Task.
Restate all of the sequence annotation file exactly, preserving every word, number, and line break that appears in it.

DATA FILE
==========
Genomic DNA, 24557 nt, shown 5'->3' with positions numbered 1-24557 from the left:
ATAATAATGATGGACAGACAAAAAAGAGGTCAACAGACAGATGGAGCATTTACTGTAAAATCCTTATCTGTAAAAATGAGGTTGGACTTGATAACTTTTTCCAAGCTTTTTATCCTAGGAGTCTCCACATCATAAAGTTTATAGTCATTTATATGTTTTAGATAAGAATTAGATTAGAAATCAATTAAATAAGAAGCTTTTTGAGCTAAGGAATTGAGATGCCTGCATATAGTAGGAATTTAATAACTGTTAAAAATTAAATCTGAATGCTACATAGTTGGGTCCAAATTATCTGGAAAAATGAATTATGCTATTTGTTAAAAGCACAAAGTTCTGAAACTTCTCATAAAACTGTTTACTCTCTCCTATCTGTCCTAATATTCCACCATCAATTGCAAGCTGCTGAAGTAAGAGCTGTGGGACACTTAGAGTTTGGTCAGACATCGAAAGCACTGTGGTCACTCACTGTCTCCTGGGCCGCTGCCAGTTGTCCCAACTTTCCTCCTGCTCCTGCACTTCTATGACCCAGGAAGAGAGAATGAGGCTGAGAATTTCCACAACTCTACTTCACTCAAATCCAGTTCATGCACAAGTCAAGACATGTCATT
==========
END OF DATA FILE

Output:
Genomic DNA, 24557 nt, shown 5'->3' with positions numbered 1-24557 from the left:
ATAATAATGATGGACAGACAAAAAAGAGGTCAACAGACAGATGGAGCATTTACTGTAAAATCCTTATCTGTAAAAATGAGGTTGGACTTGATAACTTTTTCCAAGCTTTTTATCCTAGGAGTCTCCACATCATAAAGTTTATAGTCATTTATATGTTTTAGATAAGAATTAGATTAGAAATCAATTAAATAAGAAGCTTTTTGAGCTAAGGAATTGAGATGCCTGCATATAGTAGGAATTTAATAACTGTTAAAAATTAAATCTGAATGCTACATAGTTGGGTCCAAATTATCTGGAAAAATGAATTATGCTATTTGTTAAAAGCACAAAGTTCTGAAACTTCTCATAAAACTGTTTACTCTCTCCTATCTGTCCTAATATTCCACCATCAATTGCAAGCTGCTGAAGTAAGAGCTGTGGGACACTTAGAGTTTGGTCAGACATCGAAAGCACTGTGGTCACTCACTGTCTCCTGGGCCGCTGCCAGTTGTCCCAACTTTCCTCCTGCTCCTGCACTTCTATGACCCAGGAAGAGAGAATGAGGCTGAGAATTTCCACAACTCTACTTCACTCAAATCCAGTTCATGCACAAGTCAAGACATGTCATT